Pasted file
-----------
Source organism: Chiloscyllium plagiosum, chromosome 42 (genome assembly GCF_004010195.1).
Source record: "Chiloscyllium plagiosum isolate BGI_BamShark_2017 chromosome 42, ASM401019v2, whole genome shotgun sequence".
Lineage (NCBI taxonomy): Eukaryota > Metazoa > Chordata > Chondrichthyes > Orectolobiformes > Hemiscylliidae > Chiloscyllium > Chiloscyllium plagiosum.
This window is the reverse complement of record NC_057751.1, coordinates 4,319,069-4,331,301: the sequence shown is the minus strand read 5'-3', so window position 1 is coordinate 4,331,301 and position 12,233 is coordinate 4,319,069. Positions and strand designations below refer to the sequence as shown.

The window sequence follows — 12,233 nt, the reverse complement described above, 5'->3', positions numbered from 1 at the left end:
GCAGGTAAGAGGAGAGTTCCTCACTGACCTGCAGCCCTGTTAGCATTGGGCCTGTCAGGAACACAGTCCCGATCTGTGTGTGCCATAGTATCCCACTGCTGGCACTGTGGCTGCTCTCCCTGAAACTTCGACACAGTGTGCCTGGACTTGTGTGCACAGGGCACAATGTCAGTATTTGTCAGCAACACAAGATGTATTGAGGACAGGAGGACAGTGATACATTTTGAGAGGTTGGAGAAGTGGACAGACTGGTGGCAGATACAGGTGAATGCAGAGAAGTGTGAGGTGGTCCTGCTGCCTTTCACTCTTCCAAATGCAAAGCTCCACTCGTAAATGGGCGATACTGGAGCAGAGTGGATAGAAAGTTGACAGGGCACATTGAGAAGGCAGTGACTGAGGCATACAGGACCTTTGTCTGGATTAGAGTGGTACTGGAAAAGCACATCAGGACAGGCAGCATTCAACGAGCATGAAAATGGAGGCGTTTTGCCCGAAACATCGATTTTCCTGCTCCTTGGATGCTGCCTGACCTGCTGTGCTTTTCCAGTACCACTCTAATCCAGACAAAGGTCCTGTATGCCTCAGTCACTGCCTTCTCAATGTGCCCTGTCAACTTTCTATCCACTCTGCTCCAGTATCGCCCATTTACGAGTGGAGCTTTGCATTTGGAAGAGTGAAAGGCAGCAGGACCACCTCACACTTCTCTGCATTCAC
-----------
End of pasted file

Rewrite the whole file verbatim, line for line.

Source organism: Chiloscyllium plagiosum, chromosome 42 (genome assembly GCF_004010195.1).
Source record: "Chiloscyllium plagiosum isolate BGI_BamShark_2017 chromosome 42, ASM401019v2, whole genome shotgun sequence".
Lineage (NCBI taxonomy): Eukaryota > Metazoa > Chordata > Chondrichthyes > Orectolobiformes > Hemiscylliidae > Chiloscyllium > Chiloscyllium plagiosum.
This window is the reverse complement of record NC_057751.1, coordinates 4,319,069-4,331,301: the sequence shown is the minus strand read 5'-3', so window position 1 is coordinate 4,331,301 and position 12,233 is coordinate 4,319,069. Positions and strand designations below refer to the sequence as shown.

The window sequence follows — 12,233 nt, the reverse complement described above, 5'->3', positions numbered from 1 at the left end:
GCAGGTAAGAGGAGAGTTCCTCACTGACCTGCAGCCCTGTTAGCATTGGGCCTGTCAGGAACACAGTCCCGATCTGTGTGTGCCATAGTATCCCACTGCTGGCACTGTGGCTGCTCTCCCTGAAACTTCGACACAGTGTGCCTGGACTTGTGTGCACAGGGCACAATGTCAGTATTTGTCAGCAACACAAGATGTATTGAGGACAGGAGGACAGTGATACATTTTGAGAGGTTGGAGAAGTGGACAGACTGGTGGCAGATACAGGTGAATGCAGAGAAGTGTGAGGTGGTCCTGCTGCCTTTCACTCTTCCAAATGCAAAGCTCCACTCGTAAATGGGCGATACTGGAGCAGAGTGGATAGAAAGTTGACAGGGCACATTGAGAAGGCAGTGACTGAGGCATACAGGACCTTTGTCTGGATTAGAGTGGTACTGGAAAAGCACATCAGGACAGGCAGCATTCAACGAGCATGAAAATGGAGGCGTTTTGCCCGAAACATCGATTTTCCTGCTCCTTGGATGCTGCCTGACCTGCTGTGCTTTTCCAGTACCACTCTAATCCAGACAAAGGTCCTGTATGCCTCAGTCACTGCCTTCTCAATGTGCCCTGTCAACTTTCTATCCACTCTGCTCCAGTATCGCCCATTTACGAGTGGAGCTTTGCATTTGGAAGAGTGAAAGGCAGCAGGACCACCTCACACTTCTCTGCATTCAC